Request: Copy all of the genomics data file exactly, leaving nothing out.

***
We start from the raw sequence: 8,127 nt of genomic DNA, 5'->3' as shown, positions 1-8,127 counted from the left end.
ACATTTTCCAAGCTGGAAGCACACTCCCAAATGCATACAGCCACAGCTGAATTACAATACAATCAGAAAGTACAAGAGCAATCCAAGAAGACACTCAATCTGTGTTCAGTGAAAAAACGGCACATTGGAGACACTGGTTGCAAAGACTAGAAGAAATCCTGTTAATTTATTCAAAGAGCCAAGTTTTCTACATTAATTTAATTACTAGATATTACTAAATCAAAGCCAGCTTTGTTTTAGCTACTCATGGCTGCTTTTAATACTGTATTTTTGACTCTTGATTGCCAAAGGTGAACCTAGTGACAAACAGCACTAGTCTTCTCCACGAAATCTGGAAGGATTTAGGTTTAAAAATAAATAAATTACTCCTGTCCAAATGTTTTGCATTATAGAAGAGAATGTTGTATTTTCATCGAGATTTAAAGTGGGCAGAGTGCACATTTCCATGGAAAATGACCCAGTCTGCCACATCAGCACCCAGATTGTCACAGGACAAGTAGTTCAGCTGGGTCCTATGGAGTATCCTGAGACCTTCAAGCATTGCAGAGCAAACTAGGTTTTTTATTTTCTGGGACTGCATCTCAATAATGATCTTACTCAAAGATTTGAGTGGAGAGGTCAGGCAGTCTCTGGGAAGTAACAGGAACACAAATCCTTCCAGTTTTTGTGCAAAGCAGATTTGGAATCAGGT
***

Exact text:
We start from the raw sequence: 8,127 nt of genomic DNA, 5'->3' as shown, positions 1-8,127 counted from the left end.
ACATTTTCCAAGCTGGAAGCACACTCCCAAATGCATACAGCCACAGCTGAATTACAATACAATCAGAAAGTACAAGAGCAATCCAAGAAGACACTCAATCTGTGTTCAGTGAAAAAACGGCACATTGGAGACACTGGTTGCAAAGACTAGAAGAAATCCTGTTAATTTATTCAAAGAGCCAAGTTTTCTACATTAATTTAATTACTAGATATTACTAAATCAAAGCCAGCTTTGTTTTAGCTACTCATGGCTGCTTTTAATACTGTATTTTTGACTCTTGATTGCCAAAGGTGAACCTAGTGACAAACAGCACTAGTCTTCTCCACGAAATCTGGAAGGATTTAGGTTTAAAAATAAATAAATTACTCCTGTCCAAATGTTTTGCATTATAGAAGAGAATGTTGTATTTTCATCGAGATTTAAAGTGGGCAGAGTGCACATTTCCATGGAAAATGACCCAGTCTGCCACATCAGCACCCAGATTGTCACAGGACAAGTAGTTCAGCTGGGTCCTATGGAGTATCCTGAGACCTTCAAGCATTGCAGAGCAAACTAGGTTTTTTATTTTCTGGGACTGCATCTCAATAATGATCTTACTCAAAGATTTGAGTGGAGAGGTCAGGCAGTCTCTGGGAAGTAACAGGAACACAAATCCTTCCAGTTTTTGTGCAAAGCAGATTTGGAATCAGGT